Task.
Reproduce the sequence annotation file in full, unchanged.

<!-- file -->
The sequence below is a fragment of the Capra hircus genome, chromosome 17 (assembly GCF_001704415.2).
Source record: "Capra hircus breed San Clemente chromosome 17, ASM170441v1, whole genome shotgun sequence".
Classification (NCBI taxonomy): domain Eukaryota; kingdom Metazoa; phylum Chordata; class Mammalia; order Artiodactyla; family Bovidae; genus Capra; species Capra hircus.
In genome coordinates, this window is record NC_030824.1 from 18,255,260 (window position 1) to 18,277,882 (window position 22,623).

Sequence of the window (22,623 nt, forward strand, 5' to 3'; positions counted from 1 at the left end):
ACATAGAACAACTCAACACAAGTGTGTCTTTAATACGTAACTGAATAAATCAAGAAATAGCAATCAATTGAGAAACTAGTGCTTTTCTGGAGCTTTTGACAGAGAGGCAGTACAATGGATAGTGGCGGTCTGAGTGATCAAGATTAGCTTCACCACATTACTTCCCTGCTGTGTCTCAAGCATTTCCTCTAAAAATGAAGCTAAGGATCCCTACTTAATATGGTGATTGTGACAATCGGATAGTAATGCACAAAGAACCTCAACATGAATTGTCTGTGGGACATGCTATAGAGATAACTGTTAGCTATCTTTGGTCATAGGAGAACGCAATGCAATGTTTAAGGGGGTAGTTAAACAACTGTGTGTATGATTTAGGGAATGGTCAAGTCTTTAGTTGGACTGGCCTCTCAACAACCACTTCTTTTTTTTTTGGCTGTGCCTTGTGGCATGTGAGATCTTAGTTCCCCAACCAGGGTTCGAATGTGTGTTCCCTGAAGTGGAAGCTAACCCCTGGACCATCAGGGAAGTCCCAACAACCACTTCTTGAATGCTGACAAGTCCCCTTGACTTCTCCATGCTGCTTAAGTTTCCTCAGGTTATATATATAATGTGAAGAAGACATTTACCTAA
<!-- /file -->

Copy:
The sequence below is a fragment of the Capra hircus genome, chromosome 17 (assembly GCF_001704415.2).
Source record: "Capra hircus breed San Clemente chromosome 17, ASM170441v1, whole genome shotgun sequence".
Classification (NCBI taxonomy): domain Eukaryota; kingdom Metazoa; phylum Chordata; class Mammalia; order Artiodactyla; family Bovidae; genus Capra; species Capra hircus.
In genome coordinates, this window is record NC_030824.1 from 18,255,260 (window position 1) to 18,277,882 (window position 22,623).

Sequence of the window (22,623 nt, forward strand, 5' to 3'; positions counted from 1 at the left end):
ACATAGAACAACTCAACACAAGTGTGTCTTTAATACGTAACTGAATAAATCAAGAAATAGCAATCAATTGAGAAACTAGTGCTTTTCTGGAGCTTTTGACAGAGAGGCAGTACAATGGATAGTGGCGGTCTGAGTGATCAAGATTAGCTTCACCACATTACTTCCCTGCTGTGTCTCAAGCATTTCCTCTAAAAATGAAGCTAAGGATCCCTACTTAATATGGTGATTGTGACAATCGGATAGTAATGCACAAAGAACCTCAACATGAATTGTCTGTGGGACATGCTATAGAGATAACTGTTAGCTATCTTTGGTCATAGGAGAACGCAATGCAATGTTTAAGGGGGTAGTTAAACAACTGTGTGTATGATTTAGGGAATGGTCAAGTCTTTAGTTGGACTGGCCTCTCAACAACCACTTCTTTTTTTTTTGGCTGTGCCTTGTGGCATGTGAGATCTTAGTTCCCCAACCAGGGTTCGAATGTGTGTTCCCTGAAGTGGAAGCTAACCCCTGGACCATCAGGGAAGTCCCAACAACCACTTCTTGAATGCTGACAAGTCCCCTTGACTTCTCCATGCTGCTTAAGTTTCCTCAGGTTATATATATAATGTGAAGAAGACATTTACCTAA